Marla R. Stevens | April 25, 2007 4:10 PM

No, mania (knock on wood that I never get further than my occasional hypomania) is no picnic -- nor is the down swing on its other side. I've seen enough of it in relatives and in clients when I worked in a mood swing clinic to know.

But cancer is no fun, either. Sorry you've got that to deal with. I hope your surgery is successful and that you heal super fast.

Smoking is a form of self-medication. You may want to talk to your doc about adjusting your mood meds to handle the loss of the tobacco drug.

You're wise to talk about the addiction here -- to tell others about the unrealistic rationalizations the addiction sends through your brain. You'll have more chance of maintaining the realization of the nonsense they are.

My chain-smoking maternal grandmother had lung cancer and breast cancer and was dying of cancer when she succumbed from a heart attack. She had Alzheimer's and had already set fire to the couch, nearly burning the house down and nearly killing my grandfather who collapsed from smoke inhalation trying to get to the fire to put it out. They both smoked to the days they died.

My grandfather used a cigarette holder and looked like a handsomer version of FDR when he did. My grandmother was so long past the elegance of when she would go to New York to have her season's evening gowns made then take swatches over to the Sherman company to have their ultra-long cigarettes dyed to match.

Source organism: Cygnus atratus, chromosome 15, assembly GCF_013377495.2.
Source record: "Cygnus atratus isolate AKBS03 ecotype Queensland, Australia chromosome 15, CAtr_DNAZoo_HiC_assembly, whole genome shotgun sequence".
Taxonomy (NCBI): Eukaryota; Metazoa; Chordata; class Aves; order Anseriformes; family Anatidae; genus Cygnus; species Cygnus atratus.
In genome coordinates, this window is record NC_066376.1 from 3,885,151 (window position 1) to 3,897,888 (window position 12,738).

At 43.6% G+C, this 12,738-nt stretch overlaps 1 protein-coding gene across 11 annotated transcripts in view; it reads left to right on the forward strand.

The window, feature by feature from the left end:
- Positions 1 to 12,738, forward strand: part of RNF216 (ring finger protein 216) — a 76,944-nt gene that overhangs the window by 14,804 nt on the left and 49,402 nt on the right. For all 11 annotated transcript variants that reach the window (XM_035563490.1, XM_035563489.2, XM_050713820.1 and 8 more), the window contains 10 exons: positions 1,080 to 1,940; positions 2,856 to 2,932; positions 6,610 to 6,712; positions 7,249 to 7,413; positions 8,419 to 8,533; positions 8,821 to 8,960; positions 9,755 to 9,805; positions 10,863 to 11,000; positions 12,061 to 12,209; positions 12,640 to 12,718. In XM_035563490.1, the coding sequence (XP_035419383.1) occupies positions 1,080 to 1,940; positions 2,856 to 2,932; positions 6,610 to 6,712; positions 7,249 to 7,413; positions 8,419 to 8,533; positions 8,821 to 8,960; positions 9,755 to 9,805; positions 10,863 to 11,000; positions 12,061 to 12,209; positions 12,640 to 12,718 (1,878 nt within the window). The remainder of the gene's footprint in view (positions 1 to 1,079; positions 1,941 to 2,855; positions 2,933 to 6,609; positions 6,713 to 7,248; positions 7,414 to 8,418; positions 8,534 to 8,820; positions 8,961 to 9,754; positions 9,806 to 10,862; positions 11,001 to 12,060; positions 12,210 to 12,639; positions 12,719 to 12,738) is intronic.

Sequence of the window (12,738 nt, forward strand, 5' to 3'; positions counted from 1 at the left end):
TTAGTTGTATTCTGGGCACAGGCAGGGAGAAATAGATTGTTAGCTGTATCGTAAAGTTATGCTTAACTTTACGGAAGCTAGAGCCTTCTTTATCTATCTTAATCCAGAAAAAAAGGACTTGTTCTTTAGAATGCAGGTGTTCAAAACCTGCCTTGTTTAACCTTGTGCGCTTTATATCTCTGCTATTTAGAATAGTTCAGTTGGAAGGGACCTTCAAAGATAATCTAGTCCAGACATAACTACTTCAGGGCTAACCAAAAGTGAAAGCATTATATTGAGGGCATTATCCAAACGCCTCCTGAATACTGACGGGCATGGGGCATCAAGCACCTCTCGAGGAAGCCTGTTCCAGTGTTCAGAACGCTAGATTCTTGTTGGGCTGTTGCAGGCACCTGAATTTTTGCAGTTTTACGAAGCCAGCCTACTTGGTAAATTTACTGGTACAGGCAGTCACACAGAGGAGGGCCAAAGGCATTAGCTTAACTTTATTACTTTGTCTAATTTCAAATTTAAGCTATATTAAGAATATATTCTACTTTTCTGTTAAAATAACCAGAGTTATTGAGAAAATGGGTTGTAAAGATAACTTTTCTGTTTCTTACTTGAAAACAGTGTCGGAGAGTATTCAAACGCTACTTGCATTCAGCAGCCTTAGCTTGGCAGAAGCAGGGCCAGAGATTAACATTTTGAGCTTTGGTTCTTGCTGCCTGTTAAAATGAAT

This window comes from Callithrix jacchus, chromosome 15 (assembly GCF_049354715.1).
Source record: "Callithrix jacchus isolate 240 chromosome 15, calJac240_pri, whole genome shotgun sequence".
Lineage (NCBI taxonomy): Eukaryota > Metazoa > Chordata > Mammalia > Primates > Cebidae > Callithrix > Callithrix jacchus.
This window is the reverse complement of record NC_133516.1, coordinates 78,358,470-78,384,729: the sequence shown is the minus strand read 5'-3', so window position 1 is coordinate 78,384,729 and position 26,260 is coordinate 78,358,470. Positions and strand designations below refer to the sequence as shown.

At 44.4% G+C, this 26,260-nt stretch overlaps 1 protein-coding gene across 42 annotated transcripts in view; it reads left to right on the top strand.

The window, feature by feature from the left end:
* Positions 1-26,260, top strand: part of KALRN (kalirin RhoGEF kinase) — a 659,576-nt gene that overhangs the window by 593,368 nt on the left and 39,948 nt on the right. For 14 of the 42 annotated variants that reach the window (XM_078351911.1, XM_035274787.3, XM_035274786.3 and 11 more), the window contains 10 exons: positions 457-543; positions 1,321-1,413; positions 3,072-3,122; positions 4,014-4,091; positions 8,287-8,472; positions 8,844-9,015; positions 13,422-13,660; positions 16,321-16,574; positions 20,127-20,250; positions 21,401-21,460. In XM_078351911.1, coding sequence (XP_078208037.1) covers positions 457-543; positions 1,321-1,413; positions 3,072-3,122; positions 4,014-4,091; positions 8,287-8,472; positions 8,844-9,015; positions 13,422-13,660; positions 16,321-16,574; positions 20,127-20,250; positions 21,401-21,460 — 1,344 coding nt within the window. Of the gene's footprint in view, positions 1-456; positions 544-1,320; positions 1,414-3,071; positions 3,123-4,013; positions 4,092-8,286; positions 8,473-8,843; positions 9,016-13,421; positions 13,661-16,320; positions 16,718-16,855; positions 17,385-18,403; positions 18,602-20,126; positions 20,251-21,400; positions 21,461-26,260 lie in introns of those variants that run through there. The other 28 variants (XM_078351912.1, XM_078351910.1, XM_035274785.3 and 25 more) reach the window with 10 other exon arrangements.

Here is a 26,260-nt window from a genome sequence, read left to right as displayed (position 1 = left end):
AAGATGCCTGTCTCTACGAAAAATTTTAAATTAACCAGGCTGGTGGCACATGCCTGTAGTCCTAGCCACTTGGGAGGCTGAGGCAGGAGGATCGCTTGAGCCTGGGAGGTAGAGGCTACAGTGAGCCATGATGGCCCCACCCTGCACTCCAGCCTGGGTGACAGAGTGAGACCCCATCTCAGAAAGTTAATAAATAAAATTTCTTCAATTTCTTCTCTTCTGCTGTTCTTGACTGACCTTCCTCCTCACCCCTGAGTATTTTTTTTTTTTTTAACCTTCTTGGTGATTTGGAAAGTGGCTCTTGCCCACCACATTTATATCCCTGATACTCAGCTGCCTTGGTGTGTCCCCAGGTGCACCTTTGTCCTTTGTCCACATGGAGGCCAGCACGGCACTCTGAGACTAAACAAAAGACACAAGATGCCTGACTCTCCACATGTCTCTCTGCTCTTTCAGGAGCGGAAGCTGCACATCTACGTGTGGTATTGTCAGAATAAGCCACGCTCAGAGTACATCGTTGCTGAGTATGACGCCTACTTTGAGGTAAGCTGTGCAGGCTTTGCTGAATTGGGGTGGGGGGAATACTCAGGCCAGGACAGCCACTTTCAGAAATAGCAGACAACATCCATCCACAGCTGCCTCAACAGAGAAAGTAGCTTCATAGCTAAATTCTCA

My parents both smoked but they also both quit in typically stoic fashion -- my mother just before my grandfather died, making all the way through that dreadful time, knowing that, if she could survive it without smoking, she'd be able never to smoke again.

I also worked in respiratory therapy where I saw a lifetime's worth of smoking aftermath nightmares -- and plenty of us were smokers nonetheless.

I was seduced by Shermans and Dunhills myself and it didn't take long before I was hooked. Oh, it was fun smoking with Jim in Mercer House. I quit related to him, too, -- stopping after spending a summer as jailhouse messenger after his second murder conviction long enough to be there to keep him from committing suicide after his request for release pending appeal was turned down. There just didn't seem to be any point to doing self-destructive things in the wake of that, I guess.

I just like being a nonsmoker. Feels good, smells good. Things taste better. All that and I don't have to be careful to keep cigarettes around, much less waste money on them at today's prices.

I was wondering, for those of you who are nonsmokers, if you're the sort who turn into antismoking Nazis who are revulsed by the presence of them and demand that the world become smoke free to accommodate you or, if you're like me and think being near them is a vicarious thrill.

Please email me at [email protected] I lost your email address. Oh, and mail me some of that wonder drug you're pushing. If it causes mania, all the better--better to yell "Tornado" in a crowded theatre, better to dance naked on a ledge, better to cash checks for Nigerians than to be the one who honks for a McClure station pumpboy to bring me the pack of smokes, to be told by a maiden aunt that you'll burn in hell, echoed by the bells of Holy Family tolling your death nell, to pay a tobacco tax to the legislators of morality, to suffocate in the ash that will clog my last breath. I chant the mantra, chant the Chantrix, matrix, mantra, mania Manaical Chantrix. Chantrix!